In February 2012, I installed VisualSVN for source code control.
For years I had just been zipping up my entire projects with date and time and version file names, and archiving those copies. It was simple, low tech, and actually worked well. The only downside is that I would end up with dozens and dozens of zip files over time and I would have to back up those archives. By 2012, I finally gave in and decided to implement some type of source code control.
I had looked into Source Safe, but it was ancient, so I looked into its replacement, Team Foundation Server. While I have heard some good things about TFS, it seemed like total overkill for me. I didn't need lifecycle management--only source code control, so I kept looking.
While looking into open source options, I found VisualSVN for Windows, which looked like a great fit. It integrates seamlessly with Visual Studio and utilizes TortoiseSVN to work with Subversion for Windows, so it's perfect for managing my .NET projects. I've been using it for over two years now, and it has been fantastic. It's extremely simple, very light weight, and does exactly what I need. I can submit code, retrieve code, view and compare prior versions, and have a centralized location where all of my code is backed up. It has worked flawlessly.
Today was probably the first time that I REALLY had to use VisualSVN. I had poked around some of the previous versions of certain projects or files, but I don't think I've ever had to actually revert to a prior version. Until today.
A customer noticed an issue with a very complex HR + Payroll integration that I developed. They believed that the issue started some time in March, but they only noticed the symptoms today. I've been working on the project for the last week making numerous changes that haven't yet been fully tested, so I no longer had the old code, and couldn't make a quick fix to release to production.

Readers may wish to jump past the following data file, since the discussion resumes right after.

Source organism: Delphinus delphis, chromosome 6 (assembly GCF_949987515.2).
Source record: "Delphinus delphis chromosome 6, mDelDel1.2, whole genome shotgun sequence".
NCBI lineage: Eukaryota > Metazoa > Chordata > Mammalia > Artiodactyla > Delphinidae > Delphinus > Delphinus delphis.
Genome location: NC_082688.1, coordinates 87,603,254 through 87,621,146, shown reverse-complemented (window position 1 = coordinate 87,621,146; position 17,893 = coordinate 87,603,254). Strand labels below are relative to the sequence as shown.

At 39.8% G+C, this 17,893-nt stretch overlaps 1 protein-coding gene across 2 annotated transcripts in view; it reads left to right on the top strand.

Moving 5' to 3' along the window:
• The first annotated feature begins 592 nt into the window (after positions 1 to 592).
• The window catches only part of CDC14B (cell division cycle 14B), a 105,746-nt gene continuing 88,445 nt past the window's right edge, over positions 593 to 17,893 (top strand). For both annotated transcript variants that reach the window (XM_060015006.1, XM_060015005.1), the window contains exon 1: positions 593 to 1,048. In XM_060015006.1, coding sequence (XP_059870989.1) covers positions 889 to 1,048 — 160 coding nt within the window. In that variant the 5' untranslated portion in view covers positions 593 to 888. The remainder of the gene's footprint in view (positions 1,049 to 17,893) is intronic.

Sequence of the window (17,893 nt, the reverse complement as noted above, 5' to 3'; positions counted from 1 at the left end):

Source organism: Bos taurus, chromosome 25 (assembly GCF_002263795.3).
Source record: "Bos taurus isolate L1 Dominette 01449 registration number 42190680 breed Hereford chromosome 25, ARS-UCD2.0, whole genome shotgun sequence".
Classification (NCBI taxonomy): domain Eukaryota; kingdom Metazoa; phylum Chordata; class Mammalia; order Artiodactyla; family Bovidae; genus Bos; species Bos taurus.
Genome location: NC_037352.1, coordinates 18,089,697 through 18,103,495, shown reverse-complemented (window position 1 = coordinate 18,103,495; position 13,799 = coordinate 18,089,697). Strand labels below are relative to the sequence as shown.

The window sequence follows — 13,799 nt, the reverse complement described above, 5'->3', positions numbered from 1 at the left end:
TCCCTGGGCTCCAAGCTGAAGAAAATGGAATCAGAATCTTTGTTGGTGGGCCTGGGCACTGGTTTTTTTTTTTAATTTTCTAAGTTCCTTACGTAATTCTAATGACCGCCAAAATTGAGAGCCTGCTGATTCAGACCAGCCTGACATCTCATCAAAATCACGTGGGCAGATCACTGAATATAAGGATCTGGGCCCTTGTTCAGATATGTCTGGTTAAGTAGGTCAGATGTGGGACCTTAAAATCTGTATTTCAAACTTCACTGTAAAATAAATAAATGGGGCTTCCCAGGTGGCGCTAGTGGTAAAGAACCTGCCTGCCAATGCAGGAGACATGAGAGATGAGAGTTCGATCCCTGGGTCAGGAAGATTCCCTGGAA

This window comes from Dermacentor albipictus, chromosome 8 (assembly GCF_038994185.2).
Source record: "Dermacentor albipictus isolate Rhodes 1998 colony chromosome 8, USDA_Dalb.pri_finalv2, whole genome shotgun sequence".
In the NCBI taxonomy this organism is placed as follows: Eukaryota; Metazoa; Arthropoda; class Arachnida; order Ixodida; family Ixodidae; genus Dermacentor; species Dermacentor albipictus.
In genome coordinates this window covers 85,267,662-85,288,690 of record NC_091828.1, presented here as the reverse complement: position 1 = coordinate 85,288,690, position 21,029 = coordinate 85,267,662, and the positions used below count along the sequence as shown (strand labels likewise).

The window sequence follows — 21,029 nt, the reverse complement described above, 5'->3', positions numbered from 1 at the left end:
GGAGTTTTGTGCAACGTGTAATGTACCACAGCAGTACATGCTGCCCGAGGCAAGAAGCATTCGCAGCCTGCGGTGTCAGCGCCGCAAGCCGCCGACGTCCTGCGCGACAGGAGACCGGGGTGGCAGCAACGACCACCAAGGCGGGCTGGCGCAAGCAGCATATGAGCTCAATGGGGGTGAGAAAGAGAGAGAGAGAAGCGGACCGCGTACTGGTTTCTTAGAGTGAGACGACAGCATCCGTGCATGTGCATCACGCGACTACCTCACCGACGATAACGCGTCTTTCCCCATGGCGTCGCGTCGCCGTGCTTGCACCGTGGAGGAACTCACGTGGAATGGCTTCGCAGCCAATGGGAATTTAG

But, I was able to open the VisualSVN repository browser and see when I had checked in changes and see when I had created different versions of my project.
I saw that the last release was in January, but didn't recall if it was ever released or when it might have been released to production.
Using VisualSVN I was able to look at each of the changes made in January and compare them to the prior code and my current code. I then pulled down a separate copy of my code from the January 10th release, found the bug, fixed it, recompiled, and sent the client a version 1.24. It only took about a few minutes once I figured out what I needed to do. The one challenge is that I so rarely look at my old versions that I had to figure out how to retrieve the old code from VisualSVN. But it was a simple process and let me quickly fix the problem.
If you aren't using source code control for all of your Dynamics GP customizations, I strongly recommend that you implement a solution. Having worked with clients and partners that could not provide a copy of old source code, I'm going to venture to guess that most Dynamics GP partners do not use any type of source code control. And I would even guess that if a developer quit or was unavailable, most partners would be unable to find and retrieve source code. I've seen it several times, and it doesn't have to be that way. It isn't difficult to implement source code control.
Update: I don't currently do Dexterity development, but it appears that there is a Team Foundation Server (TFS) provider for Dexterity. If you do both Dex and .NET development, TFS may be a better choice than VisualSVN, as it would be a single repository for both.